Using and Mastering Cookiecutter Transcripts
Chapter: System setup and installing Cookiecutter
Lecture: Linux setup

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0:01 Hello my Linux friends. Let's talk about what you've got to set up
0:04 on your machine to do this class, in the same way that I am at least.
0:08 You'll see that you actually already have Python and Python 3
0:11 installed in Linux if you're using something like Ubuntu,
0:15 so that's pretty awesome, I'll show you where to go
0:17 to get it if you don't happen to have it.
0:20 And, I'll show you how to install PyCharm, it works wonderfully on Linux
0:23 but it's a little bit of a pain to set up so I'll walk you through that.
0:27 So, here we are over in Ubuntu 15, brand new fresh version
0:32 I literally just downloaded it, and we're on the PyCharm page,
0:36 so we can go and download PyCharm,
0:39 you'll see there is actually two versions,
0:41 there is a professional and a community edition,
0:44 we're going to download the professional edition,
0:46 you can get a 30 day free trial and if you pay for it like I do,
0:49 then obviously you could have it forever.
0:52 The main difference between the community and professional edition,
0:55 the community edition is always free, is the community edition does
0:58 a whole bunch of cool Python stuff, but doesn't do web or database work,
1:02 the professional edition does in addition to standard Python things,
1:05 web frameworks, TypeScript, database, designer type things.
1:10 So for this course, you can totally get by with community
1:13 but for professional work, well, maybe a professional is the thing to go with.
1:17 Some of the other editors you might choose,
1:20 if for some reason you don't want to use PyCharm, is you could use Atom,
1:24 this is a really great editor from GitHub, I really like it,
1:27 and the video is hilarious so check out the video just for a laugh.
1:30 Sublime Text is very popular and of course you can use Emacs or Vim
1:34 that a lot of people are using.
1:36 As I said, Ubuntu comes with Python 2 and 3 but for some reason
1:39 if you need to download it, just come over here,
1:41 python.org, grab the latest version,
1:44 it will automatically find the right thing for your operating system,
1:47 you could also install it with aptitude, you can do things like
1:50 apt-get install python3-dev there is a couple of packages that you can install.
1:55 So first, let's verify that I actually do have Python installed, Python 3,
1:59 so I can come over here and say python3 --version and we have 3.4.3 plus,
2:05 which makes it even better than 3.4.3, awesome,
2:08 and then we have PyCharm, we're going to go download it now,
2:12 it's kind of big so I actually already downloaded it,
2:15 go over here to my downloads folder, and we have the tarball right here,
2:18 so we need to decompress this and copy it somewhere else,
2:22 so I come over here, right click and say extract here,
2:25 and it will extract it out, now it has the version name here, let's find,
2:30 let's make a new location and let's just put it in my home
2:34 I like to create a folder called bin in my home and then in here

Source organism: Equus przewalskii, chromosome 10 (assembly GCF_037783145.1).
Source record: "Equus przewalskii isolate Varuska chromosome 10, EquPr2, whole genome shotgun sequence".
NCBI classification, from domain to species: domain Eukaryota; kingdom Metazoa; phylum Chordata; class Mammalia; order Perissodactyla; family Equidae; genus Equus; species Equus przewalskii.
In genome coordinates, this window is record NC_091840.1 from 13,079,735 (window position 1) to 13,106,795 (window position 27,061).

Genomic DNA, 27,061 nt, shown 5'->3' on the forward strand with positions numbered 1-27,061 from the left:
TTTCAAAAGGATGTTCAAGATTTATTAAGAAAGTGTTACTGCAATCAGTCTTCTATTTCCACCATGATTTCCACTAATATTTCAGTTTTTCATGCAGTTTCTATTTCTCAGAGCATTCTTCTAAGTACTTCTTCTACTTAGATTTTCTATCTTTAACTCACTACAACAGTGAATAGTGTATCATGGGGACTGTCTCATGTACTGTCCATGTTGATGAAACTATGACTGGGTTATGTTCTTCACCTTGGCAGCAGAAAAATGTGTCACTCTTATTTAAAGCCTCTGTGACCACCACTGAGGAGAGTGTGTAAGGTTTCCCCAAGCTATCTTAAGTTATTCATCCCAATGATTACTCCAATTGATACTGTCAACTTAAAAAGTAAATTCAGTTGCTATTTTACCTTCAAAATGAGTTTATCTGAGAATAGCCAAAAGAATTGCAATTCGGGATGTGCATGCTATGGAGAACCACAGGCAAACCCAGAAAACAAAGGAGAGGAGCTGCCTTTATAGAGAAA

2:38 I'll make a folder called PyCharm and within PyCharm I'll put PyCharm 5.0.4.
2:43 Now if you open it up you see there is nothing to run right away
2:47 but there is a bin folder within there and what we want to do is
2:51 we want to run this script, so I could double click it
2:54 and it will just open in gedit, not the best,
2:56 so I am going to come over here and just drop it, into my terminal, and run it.
3:01 Now, it turns out there is a problem, PyCharm is built on the IntelliJ platform,
3:06 the IDE platform, and that platform is Java based,
3:10 so we need to install Java before we can carry on.
3:13 So on Ubuntu, we'll just use apt get so we'll say sudo
3:18 for running super user, sudo apt-get install openjdk-8-jdk
3:22 And I'll put in my password, I'll wait for a moment,
3:26 it says are you sure you want to do this, it might take a moment, 171 MB it's fine, go.
3:37 Excellent, well, that took a minute, but now we have Java installed,
3:41 let's try to run that again, PyCharm shell, now it's running,
3:46 you can see it says do you want to import previous versions,
3:48 well no, this is a brand new machine so no, not really.
3:51 Now normally I would just login with my JetBrains account but for now,
3:54 I'll just evaluate it for free, which you guys should be able to do for this class.
4:01 When PyCharm first opens, it asks us what keyboard map
4:05 and Visual Theme we would like, I am going to leave the keyboard map alone,
4:09 but I like my code, my IDEs and Windows and stuff to be dark, not bright,
4:16 so dark background, light code,
4:19 so I am going to pick the Dracula theme for both,
4:22 the code colors as well as IDE theme and we'll say ok,
4:26 and you can't make this change unless you restart so yes, let's let it restart.
4:33 Excellent, my PyCharm is running, it's nice and dark with its Dracula theme
4:36 now the one other thing I'd like to do is notice it's over here,
4:40 and I'd kind of like to not be running this shell script anymore,
4:44 straight from the terminal, so let's run it one more time,
4:47 notice it's gone from the launcher.
4:49 Now, it's up and running, I can lock it to the launcher,
4:52 and now this way, when it's gone, I want to launch it again,
4:56 I can just come over here and launch it straight out of the launcher.
4:59 Congratulations, you have PyCharm working on Ubuntu.
5:02 Time to head on over and build your first app, and have a great time doing it.